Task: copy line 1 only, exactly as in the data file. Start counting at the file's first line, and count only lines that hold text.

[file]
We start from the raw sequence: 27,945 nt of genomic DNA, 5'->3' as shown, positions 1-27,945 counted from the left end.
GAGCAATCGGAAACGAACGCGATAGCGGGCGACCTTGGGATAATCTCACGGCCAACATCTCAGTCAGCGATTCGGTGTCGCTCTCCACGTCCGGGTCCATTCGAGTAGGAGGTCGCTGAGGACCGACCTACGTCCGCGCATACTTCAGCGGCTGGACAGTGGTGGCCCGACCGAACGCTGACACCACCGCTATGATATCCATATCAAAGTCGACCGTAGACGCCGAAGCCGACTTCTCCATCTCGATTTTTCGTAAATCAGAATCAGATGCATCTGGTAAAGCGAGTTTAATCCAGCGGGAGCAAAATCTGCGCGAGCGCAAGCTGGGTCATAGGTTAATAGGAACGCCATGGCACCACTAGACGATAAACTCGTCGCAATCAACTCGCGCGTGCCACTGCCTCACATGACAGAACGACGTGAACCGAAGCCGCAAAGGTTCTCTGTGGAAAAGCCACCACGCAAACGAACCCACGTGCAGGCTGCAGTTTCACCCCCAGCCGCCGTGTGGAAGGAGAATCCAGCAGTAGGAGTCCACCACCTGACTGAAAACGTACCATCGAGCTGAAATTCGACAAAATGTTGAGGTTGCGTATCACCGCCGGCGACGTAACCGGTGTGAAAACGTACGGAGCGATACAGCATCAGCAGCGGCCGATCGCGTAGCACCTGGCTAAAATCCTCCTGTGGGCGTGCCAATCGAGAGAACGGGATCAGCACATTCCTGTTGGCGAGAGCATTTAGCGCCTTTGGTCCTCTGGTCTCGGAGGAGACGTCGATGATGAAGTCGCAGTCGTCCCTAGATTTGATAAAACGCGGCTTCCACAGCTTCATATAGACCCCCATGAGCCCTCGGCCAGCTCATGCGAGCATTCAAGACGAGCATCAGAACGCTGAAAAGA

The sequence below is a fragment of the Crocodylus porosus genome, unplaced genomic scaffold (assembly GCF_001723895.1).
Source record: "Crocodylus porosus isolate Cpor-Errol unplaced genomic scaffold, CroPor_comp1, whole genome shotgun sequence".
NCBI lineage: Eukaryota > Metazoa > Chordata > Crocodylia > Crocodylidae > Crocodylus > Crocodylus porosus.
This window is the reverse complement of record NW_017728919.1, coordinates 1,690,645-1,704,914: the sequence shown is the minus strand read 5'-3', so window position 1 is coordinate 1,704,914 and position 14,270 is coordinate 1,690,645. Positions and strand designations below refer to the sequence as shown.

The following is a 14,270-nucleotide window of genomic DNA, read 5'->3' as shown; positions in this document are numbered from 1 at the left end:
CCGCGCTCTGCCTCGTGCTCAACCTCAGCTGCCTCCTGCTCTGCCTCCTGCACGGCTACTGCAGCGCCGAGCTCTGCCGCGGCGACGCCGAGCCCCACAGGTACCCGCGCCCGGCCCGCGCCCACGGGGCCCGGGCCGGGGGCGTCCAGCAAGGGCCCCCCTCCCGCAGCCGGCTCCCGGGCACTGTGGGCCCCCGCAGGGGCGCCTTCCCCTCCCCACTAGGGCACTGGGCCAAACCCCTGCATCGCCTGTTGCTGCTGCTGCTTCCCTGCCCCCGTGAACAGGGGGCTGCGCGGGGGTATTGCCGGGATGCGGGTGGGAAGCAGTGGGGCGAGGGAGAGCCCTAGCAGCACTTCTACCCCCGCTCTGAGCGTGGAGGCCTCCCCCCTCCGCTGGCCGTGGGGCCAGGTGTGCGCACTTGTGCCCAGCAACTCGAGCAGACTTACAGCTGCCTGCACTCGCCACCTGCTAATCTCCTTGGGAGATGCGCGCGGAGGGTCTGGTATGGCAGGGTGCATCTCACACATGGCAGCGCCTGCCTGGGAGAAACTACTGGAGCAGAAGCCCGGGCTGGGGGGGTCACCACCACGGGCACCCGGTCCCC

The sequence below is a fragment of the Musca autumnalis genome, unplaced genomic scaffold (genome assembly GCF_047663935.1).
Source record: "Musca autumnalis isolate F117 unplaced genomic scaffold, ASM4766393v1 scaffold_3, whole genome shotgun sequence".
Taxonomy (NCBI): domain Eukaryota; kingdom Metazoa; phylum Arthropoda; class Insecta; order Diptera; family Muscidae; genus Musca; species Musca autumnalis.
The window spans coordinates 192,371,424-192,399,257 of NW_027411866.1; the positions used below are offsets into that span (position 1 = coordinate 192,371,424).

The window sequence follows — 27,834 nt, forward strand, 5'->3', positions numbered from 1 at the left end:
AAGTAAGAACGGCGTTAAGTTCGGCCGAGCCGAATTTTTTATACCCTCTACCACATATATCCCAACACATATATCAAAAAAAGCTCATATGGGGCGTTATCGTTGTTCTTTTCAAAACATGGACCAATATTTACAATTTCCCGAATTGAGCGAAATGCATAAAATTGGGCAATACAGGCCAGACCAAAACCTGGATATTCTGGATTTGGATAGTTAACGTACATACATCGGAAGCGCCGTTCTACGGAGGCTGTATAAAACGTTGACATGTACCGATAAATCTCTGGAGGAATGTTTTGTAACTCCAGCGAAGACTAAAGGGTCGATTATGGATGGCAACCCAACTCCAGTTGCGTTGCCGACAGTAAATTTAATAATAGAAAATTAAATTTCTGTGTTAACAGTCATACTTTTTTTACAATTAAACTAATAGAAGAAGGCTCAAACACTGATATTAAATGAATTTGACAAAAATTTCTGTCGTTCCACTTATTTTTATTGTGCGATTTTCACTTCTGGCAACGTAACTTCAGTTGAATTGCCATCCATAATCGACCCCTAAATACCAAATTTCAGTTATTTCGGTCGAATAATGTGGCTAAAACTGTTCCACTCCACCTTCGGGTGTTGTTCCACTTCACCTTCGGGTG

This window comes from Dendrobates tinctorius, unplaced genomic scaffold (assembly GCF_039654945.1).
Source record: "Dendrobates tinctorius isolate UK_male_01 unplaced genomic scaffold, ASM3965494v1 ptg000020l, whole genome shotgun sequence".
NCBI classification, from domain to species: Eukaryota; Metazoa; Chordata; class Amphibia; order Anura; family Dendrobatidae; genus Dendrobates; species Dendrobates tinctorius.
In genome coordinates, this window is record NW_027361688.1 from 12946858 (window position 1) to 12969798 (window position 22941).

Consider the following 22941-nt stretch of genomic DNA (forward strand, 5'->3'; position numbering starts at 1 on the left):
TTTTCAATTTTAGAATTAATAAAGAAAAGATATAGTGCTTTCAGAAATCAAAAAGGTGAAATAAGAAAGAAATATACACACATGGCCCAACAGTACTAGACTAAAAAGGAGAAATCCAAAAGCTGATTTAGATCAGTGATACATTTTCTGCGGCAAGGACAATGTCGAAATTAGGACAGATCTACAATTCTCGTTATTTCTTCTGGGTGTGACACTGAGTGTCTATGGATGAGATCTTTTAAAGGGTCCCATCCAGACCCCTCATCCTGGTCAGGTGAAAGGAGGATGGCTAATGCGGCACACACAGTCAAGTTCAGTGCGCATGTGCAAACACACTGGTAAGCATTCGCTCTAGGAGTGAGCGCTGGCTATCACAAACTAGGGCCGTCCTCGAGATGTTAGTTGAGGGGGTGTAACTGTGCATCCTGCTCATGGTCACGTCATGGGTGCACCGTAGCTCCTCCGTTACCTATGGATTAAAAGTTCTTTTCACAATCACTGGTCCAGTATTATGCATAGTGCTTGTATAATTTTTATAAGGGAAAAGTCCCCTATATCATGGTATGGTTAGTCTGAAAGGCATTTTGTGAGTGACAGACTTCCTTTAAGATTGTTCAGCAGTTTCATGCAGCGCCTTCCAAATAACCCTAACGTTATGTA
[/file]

We start from the raw sequence: 27,945 nt of genomic DNA, 5'->3' as shown, positions 1-27,945 counted from the left end.